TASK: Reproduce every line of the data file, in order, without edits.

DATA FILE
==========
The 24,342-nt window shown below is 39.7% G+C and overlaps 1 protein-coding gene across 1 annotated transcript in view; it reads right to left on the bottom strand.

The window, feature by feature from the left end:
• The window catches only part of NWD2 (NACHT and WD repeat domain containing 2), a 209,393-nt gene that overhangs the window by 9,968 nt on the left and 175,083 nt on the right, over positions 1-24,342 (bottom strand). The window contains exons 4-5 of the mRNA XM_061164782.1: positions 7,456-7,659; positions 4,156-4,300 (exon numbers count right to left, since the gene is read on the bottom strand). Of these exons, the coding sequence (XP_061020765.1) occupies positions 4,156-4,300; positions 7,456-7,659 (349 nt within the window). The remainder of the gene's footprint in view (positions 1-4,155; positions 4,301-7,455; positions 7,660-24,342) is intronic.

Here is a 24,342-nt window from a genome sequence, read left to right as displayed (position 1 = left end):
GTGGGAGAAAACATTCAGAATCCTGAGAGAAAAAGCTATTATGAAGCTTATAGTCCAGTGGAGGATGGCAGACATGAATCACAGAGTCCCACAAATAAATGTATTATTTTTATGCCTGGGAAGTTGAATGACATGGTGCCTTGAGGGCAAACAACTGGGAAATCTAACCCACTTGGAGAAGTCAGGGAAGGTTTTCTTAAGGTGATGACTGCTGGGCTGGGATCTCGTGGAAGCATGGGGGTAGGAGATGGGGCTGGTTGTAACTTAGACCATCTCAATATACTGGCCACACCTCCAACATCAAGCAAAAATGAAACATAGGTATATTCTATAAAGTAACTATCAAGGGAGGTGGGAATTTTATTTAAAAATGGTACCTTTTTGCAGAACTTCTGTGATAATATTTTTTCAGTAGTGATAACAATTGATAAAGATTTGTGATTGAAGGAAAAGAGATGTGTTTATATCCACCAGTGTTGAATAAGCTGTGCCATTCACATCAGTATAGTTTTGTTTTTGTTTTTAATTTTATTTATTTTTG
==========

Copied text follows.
The 24,342-nt window shown below is 39.7% G+C and overlaps 1 protein-coding gene across 1 annotated transcript in view; it reads right to left on the bottom strand.

The window, feature by feature from the left end:
• The window catches only part of NWD2 (NACHT and WD repeat domain containing 2), a 209,393-nt gene that overhangs the window by 9,968 nt on the left and 175,083 nt on the right, over positions 1-24,342 (bottom strand). The window contains exons 4-5 of the mRNA XM_061164782.1: positions 7,456-7,659; positions 4,156-4,300 (exon numbers count right to left, since the gene is read on the bottom strand). Of these exons, the coding sequence (XP_061020765.1) occupies positions 4,156-4,300; positions 7,456-7,659 (349 nt within the window). The remainder of the gene's footprint in view (positions 1-4,155; positions 4,301-7,455; positions 7,660-24,342) is intronic.

Here is a 24,342-nt window from a genome sequence, read left to right as displayed (position 1 = left end):
GTGGGAGAAAACATTCAGAATCCTGAGAGAAAAAGCTATTATGAAGCTTATAGTCCAGTGGAGGATGGCAGACATGAATCACAGAGTCCCACAAATAAATGTATTATTTTTATGCCTGGGAAGTTGAATGACATGGTGCCTTGAGGGCAAACAACTGGGAAATCTAACCCACTTGGAGAAGTCAGGGAAGGTTTTCTTAAGGTGATGACTGCTGGGCTGGGATCTCGTGGAAGCATGGGGGTAGGAGATGGGGCTGGTTGTAACTTAGACCATCTCAATATACTGGCCACACCTCCAACATCAAGCAAAAATGAAACATAGGTATATTCTATAAAGTAACTATCAAGGGAGGTGGGAATTTTATTTAAAAATGGTACCTTTTTGCAGAACTTCTGTGATAATATTTTTTCAGTAGTGATAACAATTGATAAAGATTTGTGATTGAAGGAAAAGAGATGTGTTTATATCCACCAGTGTTGAATAAGCTGTGCCATTCACATCAGTATAGTTTTGTTTTTGTTTTTAATTTTATTTATTTTTG